Fire Lily Plant Care

What is Fire Lily Plant?

The flame will be the new color of your houseplant, but it won’t burn your house down. Fire Lily is one houseplant that can add up to the fantastic view of your collections, for its cluster of blossoms lasts until the few weeks of spring. So, when every plant around you is still in its sleepy (dormant) season, and spring is still a little long way ahead, you can count on Fire Lily to brighten up your home.

Native in South Africa, Fire Lily prefers tropical climates and blooms its best during the dry season. A family of Amaryllidaceae, this easy to grow but slow-growing plant is best planted anytime except summer.

Fire Lily Plant Care Basics

The fire lily, like any other South African plant, is a strong and powerful specimen. It needs frequent attention. Too much watering or light will damage the plant, so it’s better to know what’s good or bad for them. Be sure to read the content below for more information.

Gloriosa superba plant

Botanical Name: Gloriosa superba

Other names: Fire lily, natal lily, bush lily, clivia miniata, lily clivia

Plant Type: Evergreen Perennial, tubers 

Exposure to Sunlight: Partially shaded, bright indirect

Soil Type: Average and well-drained soil

Color: Green leaves, Yellow, Orange, Cream, Pink, Red flowers

Water: Moderate

Favorable Climate: Partly shady conditions

Preferable Fertilizer: Houseplant fertilizer

Propagation: Seeds, Basal Offset Division

Toxicity Warning: Toxic

Status: Rare

Height: 2 feet tall, 2-3 feet wide

Origin: South Africa

Below are the basic care tips on growing your own Fire lilies at home. Be sure to keep in mind each tip.

Recommended Potting Mix

A healthy fire lily plant requires good drainage. A container-grown plant will benefit from a thick and well-drained soil mix with shredded bark, such as those used for orchids. A cactus combination with sand is also an excellent option.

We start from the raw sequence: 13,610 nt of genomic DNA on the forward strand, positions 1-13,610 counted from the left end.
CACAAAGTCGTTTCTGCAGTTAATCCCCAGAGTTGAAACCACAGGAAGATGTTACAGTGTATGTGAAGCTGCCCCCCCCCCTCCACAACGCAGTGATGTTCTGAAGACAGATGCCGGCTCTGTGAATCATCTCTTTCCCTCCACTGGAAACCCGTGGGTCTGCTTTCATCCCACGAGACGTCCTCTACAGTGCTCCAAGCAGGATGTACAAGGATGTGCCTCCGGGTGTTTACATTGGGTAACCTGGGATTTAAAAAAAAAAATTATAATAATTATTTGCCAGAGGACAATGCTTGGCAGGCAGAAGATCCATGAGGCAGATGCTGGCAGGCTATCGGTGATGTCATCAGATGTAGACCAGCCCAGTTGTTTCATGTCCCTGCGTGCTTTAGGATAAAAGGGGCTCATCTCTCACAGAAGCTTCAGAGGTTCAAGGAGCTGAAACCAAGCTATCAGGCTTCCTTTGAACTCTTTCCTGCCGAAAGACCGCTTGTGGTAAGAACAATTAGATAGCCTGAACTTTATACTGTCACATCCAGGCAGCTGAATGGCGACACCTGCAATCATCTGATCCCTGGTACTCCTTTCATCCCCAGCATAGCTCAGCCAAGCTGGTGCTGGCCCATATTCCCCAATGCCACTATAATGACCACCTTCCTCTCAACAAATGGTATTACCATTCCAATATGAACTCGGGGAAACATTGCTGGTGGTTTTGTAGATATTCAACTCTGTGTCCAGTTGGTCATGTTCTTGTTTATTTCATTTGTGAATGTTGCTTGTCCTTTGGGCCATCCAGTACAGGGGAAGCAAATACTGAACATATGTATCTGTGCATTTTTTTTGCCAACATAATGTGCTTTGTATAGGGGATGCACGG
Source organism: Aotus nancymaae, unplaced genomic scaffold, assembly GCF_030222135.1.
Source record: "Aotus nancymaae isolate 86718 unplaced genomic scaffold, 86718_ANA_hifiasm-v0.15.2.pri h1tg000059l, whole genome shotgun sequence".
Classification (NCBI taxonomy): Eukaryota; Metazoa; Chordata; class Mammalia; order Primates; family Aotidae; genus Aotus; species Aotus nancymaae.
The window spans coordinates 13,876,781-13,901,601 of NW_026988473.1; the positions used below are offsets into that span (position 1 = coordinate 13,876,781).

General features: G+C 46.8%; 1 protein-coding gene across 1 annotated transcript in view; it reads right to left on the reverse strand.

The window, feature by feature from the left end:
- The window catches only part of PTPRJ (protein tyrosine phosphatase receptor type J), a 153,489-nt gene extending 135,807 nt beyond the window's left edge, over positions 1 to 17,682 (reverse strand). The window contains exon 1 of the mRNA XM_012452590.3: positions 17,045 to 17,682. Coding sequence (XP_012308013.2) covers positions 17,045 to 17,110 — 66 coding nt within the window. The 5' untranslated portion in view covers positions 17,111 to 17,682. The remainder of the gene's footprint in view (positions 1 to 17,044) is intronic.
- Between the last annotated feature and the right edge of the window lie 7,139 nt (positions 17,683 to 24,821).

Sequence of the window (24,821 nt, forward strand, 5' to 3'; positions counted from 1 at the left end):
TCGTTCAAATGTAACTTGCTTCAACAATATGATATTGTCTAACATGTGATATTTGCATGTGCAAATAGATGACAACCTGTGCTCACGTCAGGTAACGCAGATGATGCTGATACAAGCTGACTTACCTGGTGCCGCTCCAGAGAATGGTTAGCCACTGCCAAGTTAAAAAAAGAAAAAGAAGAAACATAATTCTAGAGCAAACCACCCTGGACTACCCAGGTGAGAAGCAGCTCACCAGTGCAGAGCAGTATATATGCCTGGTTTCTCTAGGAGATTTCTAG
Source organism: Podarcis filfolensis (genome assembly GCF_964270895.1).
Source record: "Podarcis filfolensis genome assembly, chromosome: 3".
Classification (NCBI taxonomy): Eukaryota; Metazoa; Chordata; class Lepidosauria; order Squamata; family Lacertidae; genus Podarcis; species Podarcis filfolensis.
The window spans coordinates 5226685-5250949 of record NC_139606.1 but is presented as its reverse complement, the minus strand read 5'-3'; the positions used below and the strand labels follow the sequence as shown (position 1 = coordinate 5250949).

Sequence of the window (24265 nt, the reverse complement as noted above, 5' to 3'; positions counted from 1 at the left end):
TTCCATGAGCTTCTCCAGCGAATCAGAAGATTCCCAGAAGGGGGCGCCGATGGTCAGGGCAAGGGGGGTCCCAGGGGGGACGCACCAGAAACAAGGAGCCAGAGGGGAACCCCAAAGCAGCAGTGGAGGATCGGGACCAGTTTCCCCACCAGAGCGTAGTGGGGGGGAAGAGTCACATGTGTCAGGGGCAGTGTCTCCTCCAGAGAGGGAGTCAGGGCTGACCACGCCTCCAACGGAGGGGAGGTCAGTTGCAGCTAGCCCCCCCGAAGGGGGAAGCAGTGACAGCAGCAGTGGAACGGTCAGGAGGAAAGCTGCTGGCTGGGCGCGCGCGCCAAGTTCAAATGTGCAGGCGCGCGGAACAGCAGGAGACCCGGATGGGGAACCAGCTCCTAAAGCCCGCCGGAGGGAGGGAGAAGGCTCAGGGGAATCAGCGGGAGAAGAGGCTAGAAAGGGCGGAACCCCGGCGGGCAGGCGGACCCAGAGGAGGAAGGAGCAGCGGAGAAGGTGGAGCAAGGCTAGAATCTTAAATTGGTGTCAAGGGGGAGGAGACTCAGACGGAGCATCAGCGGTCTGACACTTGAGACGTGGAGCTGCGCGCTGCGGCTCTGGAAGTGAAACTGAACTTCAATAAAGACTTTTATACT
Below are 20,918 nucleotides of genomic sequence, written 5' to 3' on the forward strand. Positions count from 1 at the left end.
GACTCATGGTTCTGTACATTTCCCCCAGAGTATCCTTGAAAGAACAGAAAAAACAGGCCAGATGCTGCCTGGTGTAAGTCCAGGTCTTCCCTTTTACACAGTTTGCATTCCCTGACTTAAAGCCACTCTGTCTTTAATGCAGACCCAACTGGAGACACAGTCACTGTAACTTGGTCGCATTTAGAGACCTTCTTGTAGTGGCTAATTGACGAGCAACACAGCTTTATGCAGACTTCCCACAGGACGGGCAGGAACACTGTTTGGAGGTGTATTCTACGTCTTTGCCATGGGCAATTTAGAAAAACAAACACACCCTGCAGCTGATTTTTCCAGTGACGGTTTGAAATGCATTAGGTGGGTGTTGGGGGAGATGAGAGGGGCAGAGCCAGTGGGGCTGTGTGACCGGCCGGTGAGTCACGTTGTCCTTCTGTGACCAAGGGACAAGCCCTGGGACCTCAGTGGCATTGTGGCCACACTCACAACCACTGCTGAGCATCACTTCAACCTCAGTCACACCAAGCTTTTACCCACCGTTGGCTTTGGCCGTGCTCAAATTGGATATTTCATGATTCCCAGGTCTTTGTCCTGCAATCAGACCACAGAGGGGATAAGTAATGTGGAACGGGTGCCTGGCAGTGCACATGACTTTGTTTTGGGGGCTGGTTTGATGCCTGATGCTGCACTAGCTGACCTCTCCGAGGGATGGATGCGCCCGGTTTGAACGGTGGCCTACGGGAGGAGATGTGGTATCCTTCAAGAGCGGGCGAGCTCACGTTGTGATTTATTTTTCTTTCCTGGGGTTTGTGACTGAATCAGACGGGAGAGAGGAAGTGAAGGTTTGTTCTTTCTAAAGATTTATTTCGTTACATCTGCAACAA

cactus soil mix

Watering Needs

Fire lilies require a moderate amount of water. Between waterings, leave the soil to dry out. Minimize watering during the early winter dormancy phase to keep the soil slightly below bone dry. Allow the top third of the soil to dry out between waterings, with the amount of time between waterings decreasing somewhat throughout the autumn and winter.

From late autumn onwards, your plant may lose its foliage, which is normal behavior for specimens at that time of year.

Ideal Lighting

Because fire lilies enjoy slightly shady environments, they make excellent houseplants. If you’re going to keep your plant indoors all year, make sure it’s in a bright window. Put your plant in a position with dappled sunshine or morning sun if you’re giving it an outside vacation during the summer months.

For quality growth, an hour or two of direct sunlight is ideal. Never place your plant in a dark location since bacterial diseases such as basal collapse are far too common for such a lovely specimen. The amount of sunshine determines irrigation frequency received each day; those in slightly darker areas must have significantly fewer irrigations than those in bright light.

Temperature & Humidity 

The beauty of a Gloriosa’s flowering is enhanced by the chilly dormant period. In November and December, store the plants in an unheated shed or garage to grow appropriately. During this time, the temperature of the plants should be between 40 and 60 degrees Fahrenheit (4 to 16oC).

It’s preferable to acclimate fire lilies gently when moving their location from indoors to outdoors if the temperature difference is significant. Make sure to bring them inside before the temperature drops below freezing.

misting plants

The standard room humidity is more than enough to grow a Gloriosa, as too much moisture and poor air circulation will result in powdery mildew. Misting the flowers will produce botrytis petal blight, which can spread swiftly if not appropriately treated.